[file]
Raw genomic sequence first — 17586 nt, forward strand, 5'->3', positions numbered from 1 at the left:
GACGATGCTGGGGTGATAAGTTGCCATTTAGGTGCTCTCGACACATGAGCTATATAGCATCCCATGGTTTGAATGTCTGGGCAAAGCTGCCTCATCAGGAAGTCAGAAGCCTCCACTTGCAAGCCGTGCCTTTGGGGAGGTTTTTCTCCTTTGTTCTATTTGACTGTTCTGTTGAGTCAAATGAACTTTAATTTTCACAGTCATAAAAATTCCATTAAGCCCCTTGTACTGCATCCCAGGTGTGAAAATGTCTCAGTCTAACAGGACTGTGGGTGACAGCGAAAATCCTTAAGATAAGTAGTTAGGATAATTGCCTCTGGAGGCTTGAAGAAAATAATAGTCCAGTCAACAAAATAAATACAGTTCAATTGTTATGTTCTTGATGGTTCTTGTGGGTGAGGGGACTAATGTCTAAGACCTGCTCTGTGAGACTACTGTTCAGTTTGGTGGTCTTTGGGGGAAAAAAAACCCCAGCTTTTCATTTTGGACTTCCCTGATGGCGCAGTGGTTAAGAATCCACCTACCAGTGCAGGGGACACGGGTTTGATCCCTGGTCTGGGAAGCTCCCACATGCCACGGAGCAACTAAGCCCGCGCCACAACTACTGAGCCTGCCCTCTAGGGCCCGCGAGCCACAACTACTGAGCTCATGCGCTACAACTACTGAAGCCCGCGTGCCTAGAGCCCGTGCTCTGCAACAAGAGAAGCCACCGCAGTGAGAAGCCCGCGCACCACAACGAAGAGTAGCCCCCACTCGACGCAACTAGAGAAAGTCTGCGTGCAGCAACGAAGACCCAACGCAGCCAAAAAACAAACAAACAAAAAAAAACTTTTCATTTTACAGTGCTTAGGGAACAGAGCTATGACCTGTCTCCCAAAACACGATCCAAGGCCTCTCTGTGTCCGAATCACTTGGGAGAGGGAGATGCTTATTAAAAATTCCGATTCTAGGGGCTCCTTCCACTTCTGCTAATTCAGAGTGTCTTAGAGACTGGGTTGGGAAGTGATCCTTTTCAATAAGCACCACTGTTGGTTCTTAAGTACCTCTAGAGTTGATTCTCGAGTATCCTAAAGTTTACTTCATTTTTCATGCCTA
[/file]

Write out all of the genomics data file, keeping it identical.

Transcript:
Raw genomic sequence first — 17586 nt, forward strand, 5'->3', positions numbered from 1 at the left:
GACGATGCTGGGGTGATAAGTTGCCATTTAGGTGCTCTCGACACATGAGCTATATAGCATCCCATGGTTTGAATGTCTGGGCAAAGCTGCCTCATCAGGAAGTCAGAAGCCTCCACTTGCAAGCCGTGCCTTTGGGGAGGTTTTTCTCCTTTGTTCTATTTGACTGTTCTGTTGAGTCAAATGAACTTTAATTTTCACAGTCATAAAAATTCCATTAAGCCCCTTGTACTGCATCCCAGGTGTGAAAATGTCTCAGTCTAACAGGACTGTGGGTGACAGCGAAAATCCTTAAGATAAGTAGTTAGGATAATTGCCTCTGGAGGCTTGAAGAAAATAATAGTCCAGTCAACAAAATAAATACAGTTCAATTGTTATGTTCTTGATGGTTCTTGTGGGTGAGGGGACTAATGTCTAAGACCTGCTCTGTGAGACTACTGTTCAGTTTGGTGGTCTTTGGGGGAAAAAAAACCCCAGCTTTTCATTTTGGACTTCCCTGATGGCGCAGTGGTTAAGAATCCACCTACCAGTGCAGGGGACACGGGTTTGATCCCTGGTCTGGGAAGCTCCCACATGCCACGGAGCAACTAAGCCCGCGCCACAACTACTGAGCCTGCCCTCTAGGGCCCGCGAGCCACAACTACTGAGCTCATGCGCTACAACTACTGAAGCCCGCGTGCCTAGAGCCCGTGCTCTGCAACAAGAGAAGCCACCGCAGTGAGAAGCCCGCGCACCACAACGAAGAGTAGCCCCCACTCGACGCAACTAGAGAAAGTCTGCGTGCAGCAACGAAGACCCAACGCAGCCAAAAAACAAACAAACAAAAAAAAACTTTTCATTTTACAGTGCTTAGGGAACAGAGCTATGACCTGTCTCCCAAAACACGATCCAAGGCCTCTCTGTGTCCGAATCACTTGGGAGAGGGAGATGCTTATTAAAAATTCCGATTCTAGGGGCTCCTTCCACTTCTGCTAATTCAGAGTGTCTTAGAGACTGGGTTGGGAAGTGATCCTTTTCAATAAGCACCACTGTTGGTTCTTAAGTACCTCTAGAGTTGATTCTCGAGTATCCTAAAGTTTACTTCATTTTTCATGCCTA